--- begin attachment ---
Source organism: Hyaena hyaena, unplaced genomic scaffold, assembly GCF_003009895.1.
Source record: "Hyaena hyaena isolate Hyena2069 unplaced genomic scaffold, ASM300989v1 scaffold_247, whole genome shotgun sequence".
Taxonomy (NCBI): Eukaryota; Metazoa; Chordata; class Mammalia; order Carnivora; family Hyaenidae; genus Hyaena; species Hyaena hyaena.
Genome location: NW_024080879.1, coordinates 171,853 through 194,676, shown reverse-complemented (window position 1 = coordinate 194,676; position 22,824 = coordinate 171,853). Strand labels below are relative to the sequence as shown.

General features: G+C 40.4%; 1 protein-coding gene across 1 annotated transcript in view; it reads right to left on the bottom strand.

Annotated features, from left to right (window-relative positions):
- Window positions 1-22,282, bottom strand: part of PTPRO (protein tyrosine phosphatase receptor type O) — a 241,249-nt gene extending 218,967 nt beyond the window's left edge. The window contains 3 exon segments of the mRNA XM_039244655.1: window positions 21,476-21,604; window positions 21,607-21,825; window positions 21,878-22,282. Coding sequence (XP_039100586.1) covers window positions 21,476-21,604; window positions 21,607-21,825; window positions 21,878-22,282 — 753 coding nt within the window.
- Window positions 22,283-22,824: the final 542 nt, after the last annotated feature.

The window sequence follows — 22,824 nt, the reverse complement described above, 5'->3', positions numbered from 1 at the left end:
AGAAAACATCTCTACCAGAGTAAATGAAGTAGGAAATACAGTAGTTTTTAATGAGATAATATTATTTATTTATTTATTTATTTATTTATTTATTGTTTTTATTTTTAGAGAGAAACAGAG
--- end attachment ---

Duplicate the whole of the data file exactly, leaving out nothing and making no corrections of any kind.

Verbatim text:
Source organism: Hyaena hyaena, unplaced genomic scaffold, assembly GCF_003009895.1.
Source record: "Hyaena hyaena isolate Hyena2069 unplaced genomic scaffold, ASM300989v1 scaffold_247, whole genome shotgun sequence".
Taxonomy (NCBI): Eukaryota; Metazoa; Chordata; class Mammalia; order Carnivora; family Hyaenidae; genus Hyaena; species Hyaena hyaena.
Genome location: NW_024080879.1, coordinates 171,853 through 194,676, shown reverse-complemented (window position 1 = coordinate 194,676; position 22,824 = coordinate 171,853). Strand labels below are relative to the sequence as shown.

General features: G+C 40.4%; 1 protein-coding gene across 1 annotated transcript in view; it reads right to left on the bottom strand.

Annotated features, from left to right (window-relative positions):
- Window positions 1-22,282, bottom strand: part of PTPRO (protein tyrosine phosphatase receptor type O) — a 241,249-nt gene extending 218,967 nt beyond the window's left edge. The window contains 3 exon segments of the mRNA XM_039244655.1: window positions 21,476-21,604; window positions 21,607-21,825; window positions 21,878-22,282. Coding sequence (XP_039100586.1) covers window positions 21,476-21,604; window positions 21,607-21,825; window positions 21,878-22,282 — 753 coding nt within the window.
- Window positions 22,283-22,824: the final 542 nt, after the last annotated feature.

The window sequence follows — 22,824 nt, the reverse complement described above, 5'->3', positions numbered from 1 at the left end:
AGAAAACATCTCTACCAGAGTAAATGAAGTAGGAAATACAGTAGTTTTTAATGAGATAATATTATTTATTTATTTATTTATTTATTTATTTATTGTTTTTATTTTTAGAGAGAAACAGAG